Tobermory RNLI launches to report of light aircraft ditching in the sea
Tobermory RNLI's volunteer lifeboat crew responded to a report that a light aircraft had ditched in the Sound of Mull at lunchtime on Sunday 14th July.
At 12.22pm, Tobermory RNLI's duty launch authority received a report from Stornoway Coastguard that a two seater light aircraft had ditched in the Sound of Mull. The volunteer crew launched Tobermory's Severn class all weather lifeboat, Elizabeth Fairlie Ramsey shortly after 12.30pm and made best speed towards the location where the aircraft had last been sighted. Oban RNLI lifeboat was also requested to launch.
As the lifeboat proceeded south down the Sound of Mull, information was received from Stornoway Coastguard that the aircraft had been seen to 'skim' the surface of the water and had been confirmed to have made a safe landing at a nearby airstrip. The lifeboat was stood down and returned to Tobermory where she was refuelled and made ready for service after 1.30pm.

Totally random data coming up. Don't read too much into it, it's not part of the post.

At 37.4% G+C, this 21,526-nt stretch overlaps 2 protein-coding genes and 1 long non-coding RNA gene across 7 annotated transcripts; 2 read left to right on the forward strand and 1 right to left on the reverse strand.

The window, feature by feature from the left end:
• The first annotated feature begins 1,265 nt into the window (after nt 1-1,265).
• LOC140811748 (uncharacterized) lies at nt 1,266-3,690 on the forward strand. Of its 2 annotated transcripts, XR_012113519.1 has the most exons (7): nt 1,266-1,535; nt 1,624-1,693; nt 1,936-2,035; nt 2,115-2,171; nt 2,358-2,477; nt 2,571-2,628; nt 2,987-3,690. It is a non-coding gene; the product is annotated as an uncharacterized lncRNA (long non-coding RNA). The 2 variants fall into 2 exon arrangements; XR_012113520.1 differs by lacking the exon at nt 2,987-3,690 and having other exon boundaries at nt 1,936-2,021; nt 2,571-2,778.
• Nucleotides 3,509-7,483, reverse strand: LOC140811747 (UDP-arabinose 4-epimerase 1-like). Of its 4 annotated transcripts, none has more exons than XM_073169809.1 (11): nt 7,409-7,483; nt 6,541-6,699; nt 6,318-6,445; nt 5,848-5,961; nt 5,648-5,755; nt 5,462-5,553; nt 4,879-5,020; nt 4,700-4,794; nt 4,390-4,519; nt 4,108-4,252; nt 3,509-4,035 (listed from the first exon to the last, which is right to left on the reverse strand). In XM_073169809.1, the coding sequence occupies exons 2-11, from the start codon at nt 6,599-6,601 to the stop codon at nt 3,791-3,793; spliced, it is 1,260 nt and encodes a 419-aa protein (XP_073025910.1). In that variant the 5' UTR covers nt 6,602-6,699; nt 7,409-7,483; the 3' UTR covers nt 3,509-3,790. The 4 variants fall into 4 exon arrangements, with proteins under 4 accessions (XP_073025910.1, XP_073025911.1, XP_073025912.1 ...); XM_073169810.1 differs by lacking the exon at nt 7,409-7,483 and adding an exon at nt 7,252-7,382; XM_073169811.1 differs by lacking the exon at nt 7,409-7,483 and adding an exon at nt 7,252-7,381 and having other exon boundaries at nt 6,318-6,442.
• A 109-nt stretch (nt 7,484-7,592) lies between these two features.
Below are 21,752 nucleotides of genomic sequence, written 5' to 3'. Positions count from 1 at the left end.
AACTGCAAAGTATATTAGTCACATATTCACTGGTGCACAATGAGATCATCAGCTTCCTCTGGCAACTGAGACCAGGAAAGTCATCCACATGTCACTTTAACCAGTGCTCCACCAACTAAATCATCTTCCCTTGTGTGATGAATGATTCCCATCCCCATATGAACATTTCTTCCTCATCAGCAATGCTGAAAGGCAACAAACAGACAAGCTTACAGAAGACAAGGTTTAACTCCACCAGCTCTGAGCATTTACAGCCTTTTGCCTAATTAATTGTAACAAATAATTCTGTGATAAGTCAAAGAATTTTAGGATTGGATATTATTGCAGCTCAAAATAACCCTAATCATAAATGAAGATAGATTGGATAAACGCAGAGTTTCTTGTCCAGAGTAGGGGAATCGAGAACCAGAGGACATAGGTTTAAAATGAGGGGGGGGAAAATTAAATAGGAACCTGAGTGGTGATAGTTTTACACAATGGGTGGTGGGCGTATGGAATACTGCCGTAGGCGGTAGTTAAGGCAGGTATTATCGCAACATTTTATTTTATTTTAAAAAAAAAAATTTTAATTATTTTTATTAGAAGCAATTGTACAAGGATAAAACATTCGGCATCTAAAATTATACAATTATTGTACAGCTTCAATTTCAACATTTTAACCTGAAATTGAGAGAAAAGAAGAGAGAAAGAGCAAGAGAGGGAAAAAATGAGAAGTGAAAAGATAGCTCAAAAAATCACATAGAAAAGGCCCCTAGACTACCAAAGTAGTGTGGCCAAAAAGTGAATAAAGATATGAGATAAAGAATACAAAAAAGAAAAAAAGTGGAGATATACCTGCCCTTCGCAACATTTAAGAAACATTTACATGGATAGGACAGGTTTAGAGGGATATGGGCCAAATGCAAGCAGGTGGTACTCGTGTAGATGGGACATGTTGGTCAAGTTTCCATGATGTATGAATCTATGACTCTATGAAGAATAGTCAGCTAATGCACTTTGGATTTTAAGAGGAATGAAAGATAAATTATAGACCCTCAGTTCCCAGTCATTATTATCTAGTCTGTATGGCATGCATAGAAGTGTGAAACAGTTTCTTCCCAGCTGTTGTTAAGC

Tobermory Lifeboat Operations Manager, Dr Sam Jones said: 'This was a very quick response by our volunteer crew to what was potentially a very serious incident. We are all hugely relieved that it turned out to be a false alarm with good intent. We would always urge people that if they have any concerns that someone may be in difficulty at sea, that they should not hesitate to call 999 and ask for the Coastguard.'
Notes to editors
Tobermory RNLI's annual Lifeboat Day will take place on Sunday 11 August with a Harry Potter theme.
For further information, please contact
Dr Sam Jones, Tobermory RNLI Lifeboat Operations Manager and Volunteer Lifeboat Press Officer on 07747601900 or firstname.lastname@example.org
Martin Macnamara, Regional Media Officer (Scotland), 07920 365929 or email@example.com
Gemma McDonald, Regional Media Manager (Scotland), 07826 900639 or firstname.lastname@example.org
Key facts about the RNLI
The RNLI charity saves lives at sea. Its volunteers provide a 24-hour search and rescue service around the United Kingdom and Republic of Ireland coasts. The RNLI operates over 238 lifeboat stations in the UK and Ireland and, in a normal year, more than 240 lifeguard units on beaches around the UK and Channel Islands. The RNLI is independent of Coastguard and government and depends on voluntary donations and legacies to maintain its rescue service. Since the RNLI was founded in 1824, its lifeboat crews and lifeguards have saved over 142,700 lives.